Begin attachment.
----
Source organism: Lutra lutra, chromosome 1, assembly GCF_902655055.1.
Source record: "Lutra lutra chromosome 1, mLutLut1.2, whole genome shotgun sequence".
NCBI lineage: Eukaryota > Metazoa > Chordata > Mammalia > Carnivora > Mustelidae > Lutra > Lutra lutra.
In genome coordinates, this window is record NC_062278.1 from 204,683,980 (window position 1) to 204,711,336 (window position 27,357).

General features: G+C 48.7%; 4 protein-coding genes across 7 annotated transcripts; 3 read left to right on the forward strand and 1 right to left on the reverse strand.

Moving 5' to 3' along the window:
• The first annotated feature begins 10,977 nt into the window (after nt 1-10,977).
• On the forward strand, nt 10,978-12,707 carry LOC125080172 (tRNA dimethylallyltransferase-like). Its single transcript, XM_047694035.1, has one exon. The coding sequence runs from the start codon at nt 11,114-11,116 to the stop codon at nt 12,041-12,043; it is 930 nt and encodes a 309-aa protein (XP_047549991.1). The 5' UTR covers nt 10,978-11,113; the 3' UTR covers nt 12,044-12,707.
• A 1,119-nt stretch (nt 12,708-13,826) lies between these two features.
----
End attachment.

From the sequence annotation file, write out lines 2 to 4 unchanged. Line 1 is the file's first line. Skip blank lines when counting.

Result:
Source record: "Lutra lutra chromosome 1, mLutLut1.2, whole genome shotgun sequence".
NCBI lineage: Eukaryota > Metazoa > Chordata > Mammalia > Carnivora > Mustelidae > Lutra > Lutra lutra.
In genome coordinates, this window is record NC_062278.1 from 204,683,980 (window position 1) to 204,711,336 (window position 27,357).